20 Jun 2019
Increasing visa rejections due to hepatitis B
After media reports of a Chinese father ceasing his hepatitis B medication in a last-ditch bid to keep him and his family in Australia, Doherty Institute researcher Professor Benjamin Cowie spoke to the increasing number of permanent residency visas being rejected by the Department of Home Affairs due to hepatitis B in a recent interview with SBS News.
The government’s immigration health criteria dictates that an applicant for Australian residency must be free from a disease or condition which “would be likely to require health care or community services” that would “result in a significant cost to the Australian community”. Currently, this threshold is set to $40,000. The vast majority of people living with hepatitis B will never need any form of treatment during their lives, however Prof Cowie believes that increasing numbers of people are having their residency rejected purely on the basis of testing positive for hepatitis B.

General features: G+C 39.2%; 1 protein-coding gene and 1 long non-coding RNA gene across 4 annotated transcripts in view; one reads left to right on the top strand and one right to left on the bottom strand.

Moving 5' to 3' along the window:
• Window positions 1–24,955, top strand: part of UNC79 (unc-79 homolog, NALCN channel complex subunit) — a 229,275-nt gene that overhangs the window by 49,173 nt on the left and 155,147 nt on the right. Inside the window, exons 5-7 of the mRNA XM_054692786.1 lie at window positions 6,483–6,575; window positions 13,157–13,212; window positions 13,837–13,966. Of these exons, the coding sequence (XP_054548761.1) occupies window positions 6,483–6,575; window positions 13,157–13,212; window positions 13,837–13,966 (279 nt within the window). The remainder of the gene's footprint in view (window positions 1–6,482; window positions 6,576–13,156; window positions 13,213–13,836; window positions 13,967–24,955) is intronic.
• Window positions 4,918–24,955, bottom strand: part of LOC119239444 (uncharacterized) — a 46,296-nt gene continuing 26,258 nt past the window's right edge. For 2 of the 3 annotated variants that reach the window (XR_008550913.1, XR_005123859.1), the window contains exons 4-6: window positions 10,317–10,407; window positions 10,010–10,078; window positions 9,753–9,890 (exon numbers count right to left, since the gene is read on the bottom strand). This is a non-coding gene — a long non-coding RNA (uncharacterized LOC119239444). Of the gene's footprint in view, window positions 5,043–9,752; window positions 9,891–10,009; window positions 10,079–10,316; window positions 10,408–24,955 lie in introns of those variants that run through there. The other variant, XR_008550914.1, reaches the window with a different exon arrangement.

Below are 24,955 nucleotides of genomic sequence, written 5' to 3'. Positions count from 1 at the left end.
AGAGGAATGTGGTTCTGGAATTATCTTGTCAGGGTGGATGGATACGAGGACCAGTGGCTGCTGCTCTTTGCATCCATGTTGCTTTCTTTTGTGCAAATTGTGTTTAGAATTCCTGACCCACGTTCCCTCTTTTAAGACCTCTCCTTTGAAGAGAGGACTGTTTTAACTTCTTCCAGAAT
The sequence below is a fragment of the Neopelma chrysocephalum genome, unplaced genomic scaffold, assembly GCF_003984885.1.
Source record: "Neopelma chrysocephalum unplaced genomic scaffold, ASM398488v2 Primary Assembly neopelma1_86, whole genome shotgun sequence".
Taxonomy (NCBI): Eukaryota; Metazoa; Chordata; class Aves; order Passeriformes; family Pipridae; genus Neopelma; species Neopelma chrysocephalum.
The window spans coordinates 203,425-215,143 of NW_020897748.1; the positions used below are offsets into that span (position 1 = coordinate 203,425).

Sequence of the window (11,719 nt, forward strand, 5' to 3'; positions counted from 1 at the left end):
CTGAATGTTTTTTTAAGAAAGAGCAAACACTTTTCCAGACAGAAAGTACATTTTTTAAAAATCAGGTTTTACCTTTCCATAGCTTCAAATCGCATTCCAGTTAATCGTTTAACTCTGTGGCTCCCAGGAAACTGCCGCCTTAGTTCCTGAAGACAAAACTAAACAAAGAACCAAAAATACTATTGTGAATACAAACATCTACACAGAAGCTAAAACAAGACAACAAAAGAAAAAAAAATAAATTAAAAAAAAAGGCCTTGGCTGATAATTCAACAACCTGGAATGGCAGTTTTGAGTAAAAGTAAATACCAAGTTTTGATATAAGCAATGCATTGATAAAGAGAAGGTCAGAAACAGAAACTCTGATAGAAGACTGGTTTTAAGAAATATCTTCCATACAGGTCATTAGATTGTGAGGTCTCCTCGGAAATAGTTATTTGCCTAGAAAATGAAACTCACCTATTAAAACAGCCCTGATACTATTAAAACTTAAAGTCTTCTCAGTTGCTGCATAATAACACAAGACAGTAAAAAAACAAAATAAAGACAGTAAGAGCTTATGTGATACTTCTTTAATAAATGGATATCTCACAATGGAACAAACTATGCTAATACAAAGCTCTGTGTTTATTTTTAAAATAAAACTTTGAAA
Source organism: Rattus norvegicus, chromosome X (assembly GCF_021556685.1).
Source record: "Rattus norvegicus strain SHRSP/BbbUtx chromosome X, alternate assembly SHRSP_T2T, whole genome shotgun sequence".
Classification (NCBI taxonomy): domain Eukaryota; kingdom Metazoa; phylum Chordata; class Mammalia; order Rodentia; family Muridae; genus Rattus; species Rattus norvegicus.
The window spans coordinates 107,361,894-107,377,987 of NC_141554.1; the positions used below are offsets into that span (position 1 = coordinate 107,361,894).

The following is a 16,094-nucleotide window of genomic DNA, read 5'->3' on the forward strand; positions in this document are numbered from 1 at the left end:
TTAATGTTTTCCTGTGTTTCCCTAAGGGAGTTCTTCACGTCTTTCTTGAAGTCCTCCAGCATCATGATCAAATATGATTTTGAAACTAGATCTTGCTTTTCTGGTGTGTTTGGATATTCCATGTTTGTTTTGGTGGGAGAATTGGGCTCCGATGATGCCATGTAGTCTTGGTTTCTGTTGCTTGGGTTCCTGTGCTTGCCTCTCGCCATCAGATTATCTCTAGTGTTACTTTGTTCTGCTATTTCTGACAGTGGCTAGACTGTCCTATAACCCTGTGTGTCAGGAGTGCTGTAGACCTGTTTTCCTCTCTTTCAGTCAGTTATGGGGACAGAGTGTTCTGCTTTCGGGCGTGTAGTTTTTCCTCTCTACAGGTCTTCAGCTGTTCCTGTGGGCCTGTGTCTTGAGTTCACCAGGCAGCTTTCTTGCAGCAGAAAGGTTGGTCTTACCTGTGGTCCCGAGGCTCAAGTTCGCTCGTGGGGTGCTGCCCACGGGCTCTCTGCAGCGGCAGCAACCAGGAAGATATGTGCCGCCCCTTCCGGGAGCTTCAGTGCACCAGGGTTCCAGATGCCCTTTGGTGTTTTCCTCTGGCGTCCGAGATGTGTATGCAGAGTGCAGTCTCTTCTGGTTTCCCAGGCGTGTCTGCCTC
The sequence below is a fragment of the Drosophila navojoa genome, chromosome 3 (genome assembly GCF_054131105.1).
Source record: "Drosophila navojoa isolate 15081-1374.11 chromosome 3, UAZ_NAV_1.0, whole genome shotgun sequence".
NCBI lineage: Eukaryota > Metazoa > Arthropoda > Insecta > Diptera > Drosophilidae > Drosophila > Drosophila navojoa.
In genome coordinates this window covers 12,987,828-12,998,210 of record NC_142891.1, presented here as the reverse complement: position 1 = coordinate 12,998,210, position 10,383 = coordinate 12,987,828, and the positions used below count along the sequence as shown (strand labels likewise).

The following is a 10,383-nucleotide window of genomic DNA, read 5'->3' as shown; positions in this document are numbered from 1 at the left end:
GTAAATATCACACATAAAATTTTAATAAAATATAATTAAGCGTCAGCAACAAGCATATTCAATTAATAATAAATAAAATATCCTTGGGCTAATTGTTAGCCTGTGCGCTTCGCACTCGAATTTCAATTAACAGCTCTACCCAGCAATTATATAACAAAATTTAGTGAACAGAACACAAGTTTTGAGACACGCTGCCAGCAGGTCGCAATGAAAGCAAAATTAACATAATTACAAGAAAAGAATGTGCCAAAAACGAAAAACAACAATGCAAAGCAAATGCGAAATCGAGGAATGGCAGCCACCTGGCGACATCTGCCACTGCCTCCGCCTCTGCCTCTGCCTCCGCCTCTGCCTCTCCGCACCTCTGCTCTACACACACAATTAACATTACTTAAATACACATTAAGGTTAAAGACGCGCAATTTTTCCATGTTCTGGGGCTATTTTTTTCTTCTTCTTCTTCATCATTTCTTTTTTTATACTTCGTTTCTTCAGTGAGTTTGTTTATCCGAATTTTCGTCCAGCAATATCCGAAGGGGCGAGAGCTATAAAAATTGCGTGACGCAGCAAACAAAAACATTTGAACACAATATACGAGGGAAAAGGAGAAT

“A person going off their treatment purely to try and get residency here is a real tragedy, that someone is not engaging with something that could save their life in a desperate attempt … to be able to contribute to Australian society,” Prof Cowie said.
“People living with hepatitis or other chronic viral infections are often stigmatised and discriminated against in many areas of life - including in health care situations, tragically - let alone in the migration process.”
“These decisions need to be brought up to date with the current economic environment, the current therapeutic environment and what we see happening with hepatitis B, so we don’t continue to deny people the opportunity of contributing to Australian society just because they have a health condition they’ve had since they were born.”